I did find two things which I now hope to investigate. One is an ATV trail that crosses the broad main wash going through Quartzite, starting about two miles south of the center of town. It should be a doozy, since it combines violent dips and rises with deep sand and gravel. But it’s something to check out.

I also have in mind an exploratory trip toward Blythe, California, some 20 miles west of Quartzsite. There appears to be a roadway/trail running alongside I-10, but I have no idea whether it’s a real road throughout, or a Jeep trail in spots with some violent climbs and descents. Blythe is a usable stop for food and hardware, a little more than half the distance to Parker. Carrying a spare battery pack for insurance, the Aurora is easily capable of that round-trip distance, but my posterior is not. So my goal will be to try to make it to at least Ehrenburg, just short of the Arizona-California border, road permitting. This little butt-buster will need to wait a couple of days at least, since a cool front with accompanying high winds are due in tomorrow. I plan to be staying in the rocking trailer, keeping an eye on the solar panels and watching the dust blow around. After that though, anything goes.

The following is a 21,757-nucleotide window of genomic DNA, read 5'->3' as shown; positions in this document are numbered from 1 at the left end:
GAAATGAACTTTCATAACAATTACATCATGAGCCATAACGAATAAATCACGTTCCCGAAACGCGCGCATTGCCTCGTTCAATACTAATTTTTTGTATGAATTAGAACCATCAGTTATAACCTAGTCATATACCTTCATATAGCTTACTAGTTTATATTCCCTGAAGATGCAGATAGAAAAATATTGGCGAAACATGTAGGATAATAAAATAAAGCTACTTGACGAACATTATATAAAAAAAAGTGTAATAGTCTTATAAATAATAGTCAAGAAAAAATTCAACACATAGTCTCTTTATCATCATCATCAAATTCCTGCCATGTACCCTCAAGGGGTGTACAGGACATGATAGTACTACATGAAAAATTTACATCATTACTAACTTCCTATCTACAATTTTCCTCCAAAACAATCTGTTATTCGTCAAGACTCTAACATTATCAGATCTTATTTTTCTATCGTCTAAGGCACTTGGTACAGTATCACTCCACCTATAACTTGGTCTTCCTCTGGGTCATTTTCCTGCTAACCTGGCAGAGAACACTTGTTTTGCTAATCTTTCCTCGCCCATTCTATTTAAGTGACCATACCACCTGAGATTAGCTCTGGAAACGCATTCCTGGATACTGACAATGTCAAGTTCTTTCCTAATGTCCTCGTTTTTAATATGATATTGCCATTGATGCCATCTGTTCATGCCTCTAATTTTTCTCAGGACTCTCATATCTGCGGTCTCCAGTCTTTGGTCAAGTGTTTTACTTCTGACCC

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14 thoughts on “Standing Pat

  1. Rod Duell on said:

    Good plan Doug on those levelers, I’ll want to check them out myself. BTW, how much do you actually pedal the EVO these days. Is it practical, or just too heavy? Also I noticed in the photos that your Mtb is still hanging on the back of the trailer. Do you ever find use for that?